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Handicapping Hawk’s Hall hype

He’s not the favorite, but never count Harrelson out

Chicago Cubs v Chicago White Sox
The one, the only: The Hawkeroo.
Photo by Ron Vesely/MLB Photos via Getty Images

Ken “Hawk” Harrelson was nominated for the 2020 Ford Frick Award, in the category of “Current Major League Markets” — the categories alternates yearly among this one, National Voices and Broadcast Beginnings (pioneers) — with the winner announced on December 11 at the Baseball Winter Meetings in San Diego.

The electorate for this ballot includes 11 living Frick winners (Marty Brennaman, Bob Costas, Jaime Jarrín, Tony Kubek, Denny Matthews, Tim McCarver, Jon Miller, Eric Nadel, Vin Scully, Bob Uecker, Dave Van Horne) and four broadcast historians or columnists (David J. Halberstam, Barry Horn, Ted Patterson and Curt Smith). Costas, Matthews, Nadel, Smith and Van Horne comprised the subcommittee that created this year’s ballot.

For consideration, an active or retired broadcaster must have at least 10 years of continuous major league broadcast service with a team or network — which made more than 200 broadcasters eligible for the Frick ballot this year.

Here are the nominees, with the approximate odds each has of being inducted.

Joe Castiglione spent 37 of his 40 years in baseball as the lead radio voice for the Boston Red Sox. This will be test of any East Coast bias. 6%

Jacques Doucet spent 33 of his 40 seasons in baseball as the play-by-play radio voice of the Montreal Expos on their French network before taking over as the French play-by-play TV voice of the Toronto Blue Jays. Previous to that, he was a beat writer for the daily newspaper La Presse. Hard to imagine non-English broadcasters get much consideration in the vote. 4%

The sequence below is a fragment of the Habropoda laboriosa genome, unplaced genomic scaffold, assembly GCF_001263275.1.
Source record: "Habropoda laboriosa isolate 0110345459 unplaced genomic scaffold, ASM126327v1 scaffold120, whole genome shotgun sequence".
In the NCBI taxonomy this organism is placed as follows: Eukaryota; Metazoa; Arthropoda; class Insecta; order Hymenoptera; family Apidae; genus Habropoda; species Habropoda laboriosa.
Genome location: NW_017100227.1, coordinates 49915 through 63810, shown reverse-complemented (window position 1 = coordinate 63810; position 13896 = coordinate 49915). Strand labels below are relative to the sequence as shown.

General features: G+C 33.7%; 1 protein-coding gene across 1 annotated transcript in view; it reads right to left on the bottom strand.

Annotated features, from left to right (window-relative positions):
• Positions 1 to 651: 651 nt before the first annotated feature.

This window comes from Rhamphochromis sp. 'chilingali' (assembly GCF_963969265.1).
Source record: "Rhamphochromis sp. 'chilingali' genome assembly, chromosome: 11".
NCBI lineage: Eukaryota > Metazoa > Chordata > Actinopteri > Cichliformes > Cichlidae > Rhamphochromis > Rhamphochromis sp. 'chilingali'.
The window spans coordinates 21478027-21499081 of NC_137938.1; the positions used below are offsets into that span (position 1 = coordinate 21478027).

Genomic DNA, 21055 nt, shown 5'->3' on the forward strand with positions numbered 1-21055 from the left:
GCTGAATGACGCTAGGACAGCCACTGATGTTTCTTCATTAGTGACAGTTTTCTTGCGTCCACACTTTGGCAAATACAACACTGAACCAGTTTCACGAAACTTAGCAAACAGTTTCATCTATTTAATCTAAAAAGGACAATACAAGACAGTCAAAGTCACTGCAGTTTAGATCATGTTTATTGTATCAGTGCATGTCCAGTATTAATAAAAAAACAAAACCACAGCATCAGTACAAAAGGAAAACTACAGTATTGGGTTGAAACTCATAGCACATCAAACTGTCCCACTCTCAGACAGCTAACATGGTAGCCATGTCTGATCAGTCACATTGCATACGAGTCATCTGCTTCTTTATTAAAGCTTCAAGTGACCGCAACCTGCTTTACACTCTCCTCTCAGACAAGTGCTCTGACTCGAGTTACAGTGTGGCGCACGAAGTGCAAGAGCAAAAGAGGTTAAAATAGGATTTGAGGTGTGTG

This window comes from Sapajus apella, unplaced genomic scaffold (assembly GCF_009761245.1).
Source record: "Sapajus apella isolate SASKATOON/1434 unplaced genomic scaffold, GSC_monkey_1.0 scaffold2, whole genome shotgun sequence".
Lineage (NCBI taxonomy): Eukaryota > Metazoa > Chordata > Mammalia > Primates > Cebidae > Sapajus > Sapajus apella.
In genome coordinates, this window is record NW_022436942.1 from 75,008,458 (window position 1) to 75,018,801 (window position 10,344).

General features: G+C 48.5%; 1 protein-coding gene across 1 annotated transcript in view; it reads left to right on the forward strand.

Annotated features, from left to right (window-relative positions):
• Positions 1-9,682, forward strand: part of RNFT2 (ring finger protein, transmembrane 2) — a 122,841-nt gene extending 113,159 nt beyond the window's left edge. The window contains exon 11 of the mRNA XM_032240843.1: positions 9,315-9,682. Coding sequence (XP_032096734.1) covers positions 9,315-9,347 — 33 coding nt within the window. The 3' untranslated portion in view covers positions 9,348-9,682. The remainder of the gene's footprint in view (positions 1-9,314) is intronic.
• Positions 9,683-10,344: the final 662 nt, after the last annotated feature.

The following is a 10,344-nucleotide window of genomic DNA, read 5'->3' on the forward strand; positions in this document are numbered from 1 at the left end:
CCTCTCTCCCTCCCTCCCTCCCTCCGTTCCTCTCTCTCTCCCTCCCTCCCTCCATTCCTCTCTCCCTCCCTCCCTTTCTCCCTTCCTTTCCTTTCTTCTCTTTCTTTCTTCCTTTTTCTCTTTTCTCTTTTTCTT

Tom Hamilton has spent all 30 years of his career with Cleveland, calling 92 postseason games in total, on WTAM and the Indians Radio Network. Hamilton is a seven-time recipient of the Ohio Sportscaster of the Year Award (1997, 2000, 2001, 2004, 2006, 2013, 2017). Solid candidate, as highly-regarded but lower-profiled than Pat Hughes. 15%

Ken Harrelson spent 42 years as a broadcaster, including 28 with the White Sox. He is the only nominee to have been a professional golfer, or to have been a general manager in baseball. Also played in the majors with Kansas City, Washington, Boston and Cleveland. The highest-profile candidate by far, but his later years of broadcasting suffered too much for him to be a favorite. 17%.

Pat Hughes has 37 years in baseball, the last 24 with the Chicago Cubs as WGN Radio play-by-play voice. He’s been the Wisconsin Sportscaster of the Year three times (1990-92, for his Marquette basketball work) and Illinois Sportscaster of the Year Award nine times (1996, 1999, 2006-07, 2009, 2014-15, 2017, 2019). Well-regarded, a safe compromise choice. 19%

Ned Martin spent 32 years on the radio with the Red Sox. Like Harrelson, had a “wryly descriptive style” and used as his catchphrase “MERCY!,” which Harrelson brought into his own broadcasts. Martin passed away in 2002. Hard to imagine Martin being honored this year, with seven other living candidates on the ballot. 2%

Mike Shannon has 48 years in baseball, all with St. Louis Cardinals radio. He broke into the big leagues with the Cardinals in 1962 and won titles with the club in 1964 and 1967. With Costas a powerful voice in the nominations and voting, Shannon has to have the inside track this year. 30%

Dewayne Staats has broadcast baseball for 43 years, the last 22 with the Tampa Bay Rays. Before that, he worked stints with the Houston Astros and Cubs. Tough competition this year for Staats. 7%